I’m assuming readers are already familiar with the original game with this review as there are some changes to the basic game that make this game deeper but somehow managing to keep the game light and accessible for everyone.
The game goals are essentially the same. Collect points by claiming routes that will help you to complete your tickets and actually completing those tickets you hold using the limited number of traincars you have available.
What is different here are some new components and a new way of starting the game. While the original game gave everyone random tickets and sometimes allowed one player to scoop up the longest routes and claim many of the long paths around the outside of the board to massive points, Europe separates the long routes and hands one out to each palyer at random with a minimum of one extra ticket that will be put back in the box and therefore make it less likely for players to guess what tickets players are trying to fulfill. A big advantage with this is that players now start off on a more even footing with a good chance of getting 20 points from their starting ticket.
Players who weren’t happy with the size of the original cards will be very happy to know that the cards here are full sized cards that can stand up to much shuffling and abuse. Alongside players who complained that it was difficult to shuffle the smaller sized cards with the large thickness of hte deck, some players had trouble identifying the symbols on the smaller cards too, and the larger cards aer less of a strain on these players.
Players also start off with 3 plastic train stations in their color. These stations are a way to help you fulfill your tickets by allowing a player to use an opponent’s route as if it was their own. Only one station can be on any given city, and you can only choose one route the station is allowing you to use. You may use the route to fulfill as many tickets as you can, but you cannot change the route you select. Since the point swing of a ticket can be rather high for final scoring, and the Europe map feels tighter in a five player game than the original, the stations are a very useful addition. Unused stations are worth 4 points at the end of the game, and during your turn, you may purchase the first station for a single train car. Your second station will cost you a matching pair, and the third will cost 3 matching train cars.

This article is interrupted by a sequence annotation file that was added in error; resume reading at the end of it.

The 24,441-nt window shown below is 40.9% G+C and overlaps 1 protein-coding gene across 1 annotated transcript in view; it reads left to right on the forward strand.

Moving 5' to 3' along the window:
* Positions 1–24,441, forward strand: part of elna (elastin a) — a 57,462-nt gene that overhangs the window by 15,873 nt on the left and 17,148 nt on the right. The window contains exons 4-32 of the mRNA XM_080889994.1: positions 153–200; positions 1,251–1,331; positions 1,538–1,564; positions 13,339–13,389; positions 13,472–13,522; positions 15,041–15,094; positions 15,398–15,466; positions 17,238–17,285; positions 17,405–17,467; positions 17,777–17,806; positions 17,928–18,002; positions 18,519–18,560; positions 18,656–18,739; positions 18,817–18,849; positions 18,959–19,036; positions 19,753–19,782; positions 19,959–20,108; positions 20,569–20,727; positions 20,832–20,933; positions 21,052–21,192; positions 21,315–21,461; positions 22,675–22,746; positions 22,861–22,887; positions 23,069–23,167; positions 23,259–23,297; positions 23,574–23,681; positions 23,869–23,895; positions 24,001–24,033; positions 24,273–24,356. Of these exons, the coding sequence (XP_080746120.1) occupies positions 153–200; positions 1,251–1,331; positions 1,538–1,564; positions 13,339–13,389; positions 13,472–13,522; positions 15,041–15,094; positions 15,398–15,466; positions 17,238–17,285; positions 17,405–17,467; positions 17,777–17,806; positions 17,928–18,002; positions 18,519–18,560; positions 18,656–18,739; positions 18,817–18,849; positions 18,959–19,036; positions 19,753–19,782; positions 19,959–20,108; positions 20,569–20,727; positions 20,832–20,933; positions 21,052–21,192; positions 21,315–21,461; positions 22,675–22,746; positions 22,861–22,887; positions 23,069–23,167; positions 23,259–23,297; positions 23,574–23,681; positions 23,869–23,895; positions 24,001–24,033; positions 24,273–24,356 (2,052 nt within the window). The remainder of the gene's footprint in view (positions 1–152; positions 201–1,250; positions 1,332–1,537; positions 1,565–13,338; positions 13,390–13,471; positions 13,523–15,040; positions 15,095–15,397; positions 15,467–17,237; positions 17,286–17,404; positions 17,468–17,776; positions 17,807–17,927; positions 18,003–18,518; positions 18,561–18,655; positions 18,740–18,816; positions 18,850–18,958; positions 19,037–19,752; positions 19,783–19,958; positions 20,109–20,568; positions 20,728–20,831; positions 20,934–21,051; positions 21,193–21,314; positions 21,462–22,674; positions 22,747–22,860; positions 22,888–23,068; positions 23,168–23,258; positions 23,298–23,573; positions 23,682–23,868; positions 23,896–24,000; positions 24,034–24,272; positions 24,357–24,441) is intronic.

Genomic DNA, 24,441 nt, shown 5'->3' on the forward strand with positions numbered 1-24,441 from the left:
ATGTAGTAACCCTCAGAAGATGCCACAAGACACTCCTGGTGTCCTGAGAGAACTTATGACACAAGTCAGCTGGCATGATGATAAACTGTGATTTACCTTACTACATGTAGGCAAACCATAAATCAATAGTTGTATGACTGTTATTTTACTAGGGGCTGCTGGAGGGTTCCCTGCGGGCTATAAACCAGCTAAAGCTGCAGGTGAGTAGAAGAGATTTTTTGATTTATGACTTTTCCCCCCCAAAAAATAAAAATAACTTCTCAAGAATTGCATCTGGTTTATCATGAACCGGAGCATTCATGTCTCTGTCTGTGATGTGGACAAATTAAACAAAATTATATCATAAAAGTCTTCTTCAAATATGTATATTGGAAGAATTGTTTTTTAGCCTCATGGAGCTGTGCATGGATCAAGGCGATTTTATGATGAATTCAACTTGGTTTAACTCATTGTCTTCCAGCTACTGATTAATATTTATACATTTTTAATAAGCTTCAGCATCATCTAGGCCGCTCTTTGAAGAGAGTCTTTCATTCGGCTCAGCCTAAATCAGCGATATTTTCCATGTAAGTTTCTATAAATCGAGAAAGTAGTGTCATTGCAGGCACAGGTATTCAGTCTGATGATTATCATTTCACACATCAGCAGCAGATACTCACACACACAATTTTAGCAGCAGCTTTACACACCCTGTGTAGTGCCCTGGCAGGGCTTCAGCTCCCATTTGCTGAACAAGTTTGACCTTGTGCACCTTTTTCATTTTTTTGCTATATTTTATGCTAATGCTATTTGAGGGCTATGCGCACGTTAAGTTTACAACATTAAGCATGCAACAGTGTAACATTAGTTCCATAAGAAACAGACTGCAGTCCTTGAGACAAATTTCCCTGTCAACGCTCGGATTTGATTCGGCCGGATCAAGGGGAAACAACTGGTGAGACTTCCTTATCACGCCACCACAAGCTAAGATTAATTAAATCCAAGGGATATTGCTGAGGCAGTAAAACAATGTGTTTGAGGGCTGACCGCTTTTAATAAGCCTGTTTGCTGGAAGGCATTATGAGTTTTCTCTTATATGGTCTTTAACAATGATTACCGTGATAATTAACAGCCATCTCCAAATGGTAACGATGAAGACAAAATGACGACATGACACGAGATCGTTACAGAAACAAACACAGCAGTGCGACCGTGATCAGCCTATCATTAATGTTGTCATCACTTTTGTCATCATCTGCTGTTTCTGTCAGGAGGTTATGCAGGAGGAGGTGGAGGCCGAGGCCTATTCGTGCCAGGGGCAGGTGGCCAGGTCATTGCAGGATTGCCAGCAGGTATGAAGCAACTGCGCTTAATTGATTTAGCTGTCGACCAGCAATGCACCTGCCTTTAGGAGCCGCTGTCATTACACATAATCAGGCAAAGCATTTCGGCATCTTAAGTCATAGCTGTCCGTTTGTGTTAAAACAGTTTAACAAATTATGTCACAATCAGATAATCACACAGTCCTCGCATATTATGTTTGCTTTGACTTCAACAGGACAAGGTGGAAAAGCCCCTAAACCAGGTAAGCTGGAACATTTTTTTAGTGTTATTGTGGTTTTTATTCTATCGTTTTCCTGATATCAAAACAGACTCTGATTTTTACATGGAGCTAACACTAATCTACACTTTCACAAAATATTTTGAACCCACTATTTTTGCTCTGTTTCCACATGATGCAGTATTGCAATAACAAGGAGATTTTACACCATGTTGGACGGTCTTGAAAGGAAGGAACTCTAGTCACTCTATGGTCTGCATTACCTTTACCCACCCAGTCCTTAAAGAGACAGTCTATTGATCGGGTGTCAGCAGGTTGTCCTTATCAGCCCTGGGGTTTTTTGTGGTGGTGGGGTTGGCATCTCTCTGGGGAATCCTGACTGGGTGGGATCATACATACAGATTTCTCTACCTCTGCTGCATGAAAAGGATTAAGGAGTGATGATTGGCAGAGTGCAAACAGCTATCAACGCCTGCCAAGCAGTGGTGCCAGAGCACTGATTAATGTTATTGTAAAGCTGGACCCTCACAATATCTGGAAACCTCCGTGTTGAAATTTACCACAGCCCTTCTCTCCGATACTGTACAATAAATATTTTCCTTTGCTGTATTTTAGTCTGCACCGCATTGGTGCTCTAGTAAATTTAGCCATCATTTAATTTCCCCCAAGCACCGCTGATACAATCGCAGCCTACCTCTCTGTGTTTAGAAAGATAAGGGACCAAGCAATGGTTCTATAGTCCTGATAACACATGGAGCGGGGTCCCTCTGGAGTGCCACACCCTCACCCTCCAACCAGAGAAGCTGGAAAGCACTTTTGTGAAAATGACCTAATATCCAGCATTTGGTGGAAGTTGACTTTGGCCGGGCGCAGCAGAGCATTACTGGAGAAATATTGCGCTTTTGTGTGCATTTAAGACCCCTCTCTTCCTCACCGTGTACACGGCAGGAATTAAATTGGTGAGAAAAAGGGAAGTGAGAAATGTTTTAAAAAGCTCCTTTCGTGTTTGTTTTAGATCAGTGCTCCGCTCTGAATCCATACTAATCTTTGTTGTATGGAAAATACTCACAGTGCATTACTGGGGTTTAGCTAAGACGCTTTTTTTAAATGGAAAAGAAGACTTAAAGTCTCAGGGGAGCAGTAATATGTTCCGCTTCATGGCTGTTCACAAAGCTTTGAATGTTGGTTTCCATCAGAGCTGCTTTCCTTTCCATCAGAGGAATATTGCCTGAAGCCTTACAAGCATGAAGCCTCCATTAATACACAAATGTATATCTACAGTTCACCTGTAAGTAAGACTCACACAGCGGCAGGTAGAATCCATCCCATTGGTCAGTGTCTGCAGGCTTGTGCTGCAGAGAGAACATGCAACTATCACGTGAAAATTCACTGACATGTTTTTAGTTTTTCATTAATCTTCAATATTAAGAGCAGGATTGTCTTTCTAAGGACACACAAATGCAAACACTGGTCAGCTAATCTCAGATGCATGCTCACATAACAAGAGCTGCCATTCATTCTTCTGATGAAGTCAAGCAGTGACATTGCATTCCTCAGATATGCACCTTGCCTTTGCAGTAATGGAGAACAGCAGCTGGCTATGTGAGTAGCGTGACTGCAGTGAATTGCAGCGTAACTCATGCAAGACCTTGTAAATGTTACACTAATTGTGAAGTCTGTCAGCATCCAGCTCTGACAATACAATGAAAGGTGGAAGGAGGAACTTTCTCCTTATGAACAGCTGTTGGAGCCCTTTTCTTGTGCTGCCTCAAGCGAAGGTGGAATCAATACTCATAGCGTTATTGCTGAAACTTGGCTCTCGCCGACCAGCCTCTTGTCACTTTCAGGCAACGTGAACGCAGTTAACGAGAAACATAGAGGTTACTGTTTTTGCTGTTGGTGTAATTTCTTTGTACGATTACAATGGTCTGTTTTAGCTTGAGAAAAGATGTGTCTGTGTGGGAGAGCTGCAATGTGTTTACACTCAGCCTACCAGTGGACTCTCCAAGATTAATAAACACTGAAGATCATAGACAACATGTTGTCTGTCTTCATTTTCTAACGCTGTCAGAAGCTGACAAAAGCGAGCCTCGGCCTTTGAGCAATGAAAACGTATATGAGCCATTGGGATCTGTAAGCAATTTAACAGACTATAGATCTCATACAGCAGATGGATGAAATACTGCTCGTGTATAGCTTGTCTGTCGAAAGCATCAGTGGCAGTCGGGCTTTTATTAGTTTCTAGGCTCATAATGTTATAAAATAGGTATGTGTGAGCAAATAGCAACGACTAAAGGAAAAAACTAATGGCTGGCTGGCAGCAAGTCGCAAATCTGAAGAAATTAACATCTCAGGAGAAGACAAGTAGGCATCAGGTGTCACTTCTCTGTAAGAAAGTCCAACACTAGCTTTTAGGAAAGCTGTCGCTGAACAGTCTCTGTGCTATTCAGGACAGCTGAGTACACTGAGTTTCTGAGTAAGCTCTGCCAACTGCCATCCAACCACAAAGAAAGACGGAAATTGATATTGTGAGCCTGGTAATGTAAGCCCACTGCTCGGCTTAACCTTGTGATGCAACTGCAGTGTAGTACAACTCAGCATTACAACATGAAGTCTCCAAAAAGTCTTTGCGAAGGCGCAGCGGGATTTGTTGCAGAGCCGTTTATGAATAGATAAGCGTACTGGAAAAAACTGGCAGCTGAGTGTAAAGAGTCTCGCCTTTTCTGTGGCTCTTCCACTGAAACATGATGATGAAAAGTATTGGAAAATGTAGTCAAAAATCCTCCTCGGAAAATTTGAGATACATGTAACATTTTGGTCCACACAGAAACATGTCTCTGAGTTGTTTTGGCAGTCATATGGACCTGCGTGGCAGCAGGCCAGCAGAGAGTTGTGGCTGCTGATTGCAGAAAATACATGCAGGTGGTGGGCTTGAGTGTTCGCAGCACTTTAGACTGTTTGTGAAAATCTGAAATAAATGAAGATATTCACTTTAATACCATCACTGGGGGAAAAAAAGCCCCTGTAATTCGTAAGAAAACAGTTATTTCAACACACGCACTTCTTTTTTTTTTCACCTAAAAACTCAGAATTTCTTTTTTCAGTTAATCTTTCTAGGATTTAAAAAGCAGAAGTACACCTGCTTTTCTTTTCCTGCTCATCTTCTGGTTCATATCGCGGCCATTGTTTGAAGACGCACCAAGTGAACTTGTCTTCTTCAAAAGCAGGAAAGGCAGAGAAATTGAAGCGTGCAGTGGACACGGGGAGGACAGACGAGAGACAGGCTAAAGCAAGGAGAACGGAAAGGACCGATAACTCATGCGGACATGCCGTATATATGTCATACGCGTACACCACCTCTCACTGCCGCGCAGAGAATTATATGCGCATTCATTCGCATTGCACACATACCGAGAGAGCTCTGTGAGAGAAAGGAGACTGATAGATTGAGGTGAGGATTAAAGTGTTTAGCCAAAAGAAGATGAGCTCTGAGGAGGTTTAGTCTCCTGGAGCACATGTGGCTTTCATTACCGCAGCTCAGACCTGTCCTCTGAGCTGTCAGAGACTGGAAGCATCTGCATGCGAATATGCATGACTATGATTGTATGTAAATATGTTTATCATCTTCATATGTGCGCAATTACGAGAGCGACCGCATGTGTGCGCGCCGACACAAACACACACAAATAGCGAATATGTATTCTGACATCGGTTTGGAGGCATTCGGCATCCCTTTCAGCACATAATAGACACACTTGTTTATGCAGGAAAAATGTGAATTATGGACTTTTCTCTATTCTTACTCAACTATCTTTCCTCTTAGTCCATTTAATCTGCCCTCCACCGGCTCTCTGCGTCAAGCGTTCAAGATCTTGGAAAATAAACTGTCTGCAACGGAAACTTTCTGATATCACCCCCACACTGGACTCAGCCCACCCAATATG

The board itself has two new things that also has an interesting effect on gameplay. The first are Ferries. Ferries are grey and act the same as the regular grey routes, but at least one space will have a locomotive symbol on it. This means that a set of train cars must include at least the required number of locomotives along the path as well as a matching set of colors. A four train car path that has one locomotive symbol must have at least one locomotive in the set and three matching trains (any of which can still be locomotives). This simple sounding addition makes the locomotves far more valuable than before. Whereas players before tended to leave the locomotives on the table unless absolutely necessary, players are now encouraged to collect the face up locomotives on their turn. The makes resets less likely and adds some depth to choosing the train cars to be chosen.
Along some routes, the train cars are surrounded by an odd looking oval shape. This is a tunnel route and is similar to a tax. To claim the route, a player needs the required number of train cars, but then the top three cards from the deck are revealed. Each locomotive or train car matching the set color that are revealed will cost the player one additional train car in the set (matching color or locomotive) to claim the route, or the player cannot claim the route. The train cars already used are given back to the player, but the turn is essentially forfeited and the player may try again the next turn. I feel this adds a little bit of luck and risk in the game without ruining the simple appeal of the game, and seems to have the added effect of slowing down the “express players” who try to end the game early with as many route points as possible. The usage of the tunnel “tax” has the added effect of cycling through the deck more. I feel this helps the game by recycling sets much sooner than before when players often had to simply collect tickets for a few turns to recycle the deck just so that the highly valued colors that game could be replenished.
Overall, I must say that while I thoroughly enjoyed the original game, this new variant adds only a few things that have a much greater impact than expected, and add some depth to the game without sacrificing the simplicity the more casual gamers want.